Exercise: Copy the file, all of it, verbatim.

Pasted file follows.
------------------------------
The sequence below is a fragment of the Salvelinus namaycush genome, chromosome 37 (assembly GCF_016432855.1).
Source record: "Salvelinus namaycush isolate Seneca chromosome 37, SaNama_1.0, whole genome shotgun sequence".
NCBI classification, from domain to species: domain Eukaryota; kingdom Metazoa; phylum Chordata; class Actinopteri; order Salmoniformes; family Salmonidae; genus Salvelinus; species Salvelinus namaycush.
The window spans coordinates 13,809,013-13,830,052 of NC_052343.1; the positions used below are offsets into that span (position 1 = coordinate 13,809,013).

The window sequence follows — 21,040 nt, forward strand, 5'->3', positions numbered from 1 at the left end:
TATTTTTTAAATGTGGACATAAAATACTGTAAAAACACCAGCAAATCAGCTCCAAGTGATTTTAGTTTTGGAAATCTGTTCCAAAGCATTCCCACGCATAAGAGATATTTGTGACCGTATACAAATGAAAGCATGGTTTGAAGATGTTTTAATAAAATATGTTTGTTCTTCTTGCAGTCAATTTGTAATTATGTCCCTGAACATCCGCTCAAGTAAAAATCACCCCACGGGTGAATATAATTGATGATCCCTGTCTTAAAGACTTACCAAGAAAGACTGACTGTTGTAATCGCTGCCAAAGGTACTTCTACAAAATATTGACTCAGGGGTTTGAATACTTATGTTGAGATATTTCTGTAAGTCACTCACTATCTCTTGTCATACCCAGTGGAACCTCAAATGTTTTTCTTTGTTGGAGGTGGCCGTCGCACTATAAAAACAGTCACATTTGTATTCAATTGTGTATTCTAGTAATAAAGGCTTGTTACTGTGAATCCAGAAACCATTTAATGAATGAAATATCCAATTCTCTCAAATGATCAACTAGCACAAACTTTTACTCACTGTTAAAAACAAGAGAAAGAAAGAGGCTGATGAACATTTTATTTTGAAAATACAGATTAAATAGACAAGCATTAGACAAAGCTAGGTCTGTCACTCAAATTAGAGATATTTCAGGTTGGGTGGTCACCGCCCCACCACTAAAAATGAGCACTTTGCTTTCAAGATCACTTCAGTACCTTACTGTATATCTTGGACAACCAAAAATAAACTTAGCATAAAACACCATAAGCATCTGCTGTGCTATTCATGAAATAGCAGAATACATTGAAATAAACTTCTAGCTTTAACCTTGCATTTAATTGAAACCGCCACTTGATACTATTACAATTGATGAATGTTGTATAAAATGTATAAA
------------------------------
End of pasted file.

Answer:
The sequence below is a fragment of the Salvelinus namaycush genome, chromosome 37 (assembly GCF_016432855.1).
Source record: "Salvelinus namaycush isolate Seneca chromosome 37, SaNama_1.0, whole genome shotgun sequence".
NCBI classification, from domain to species: domain Eukaryota; kingdom Metazoa; phylum Chordata; class Actinopteri; order Salmoniformes; family Salmonidae; genus Salvelinus; species Salvelinus namaycush.
The window spans coordinates 13,809,013-13,830,052 of NC_052343.1; the positions used below are offsets into that span (position 1 = coordinate 13,809,013).

The window sequence follows — 21,040 nt, forward strand, 5'->3', positions numbered from 1 at the left end:
TATTTTTTAAATGTGGACATAAAATACTGTAAAAACACCAGCAAATCAGCTCCAAGTGATTTTAGTTTTGGAAATCTGTTCCAAAGCATTCCCACGCATAAGAGATATTTGTGACCGTATACAAATGAAAGCATGGTTTGAAGATGTTTTAATAAAATATGTTTGTTCTTCTTGCAGTCAATTTGTAATTATGTCCCTGAACATCCGCTCAAGTAAAAATCACCCCACGGGTGAATATAATTGATGATCCCTGTCTTAAAGACTTACCAAGAAAGACTGACTGTTGTAATCGCTGCCAAAGGTACTTCTACAAAATATTGACTCAGGGGTTTGAATACTTATGTTGAGATATTTCTGTAAGTCACTCACTATCTCTTGTCATACCCAGTGGAACCTCAAATGTTTTTCTTTGTTGGAGGTGGCCGTCGCACTATAAAAACAGTCACATTTGTATTCAATTGTGTATTCTAGTAATAAAGGCTTGTTACTGTGAATCCAGAAACCATTTAATGAATGAAATATCCAATTCTCTCAAATGATCAACTAGCACAAACTTTTACTCACTGTTAAAAACAAGAGAAAGAAAGAGGCTGATGAACATTTTATTTTGAAAATACAGATTAAATAGACAAGCATTAGACAAAGCTAGGTCTGTCACTCAAATTAGAGATATTTCAGGTTGGGTGGTCACCGCCCCACCACTAAAAATGAGCACTTTGCTTTCAAGATCACTTCAGTACCTTACTGTATATCTTGGACAACCAAAAATAAACTTAGCATAAAACACCATAAGCATCTGCTGTGCTATTCATGAAATAGCAGAATACATTGAAATAAACTTCTAGCTTTAACCTTGCATTTAATTGAAACCGCCACTTGATACTATTACAATTGATGAATGTTGTATAAAATGTATAAA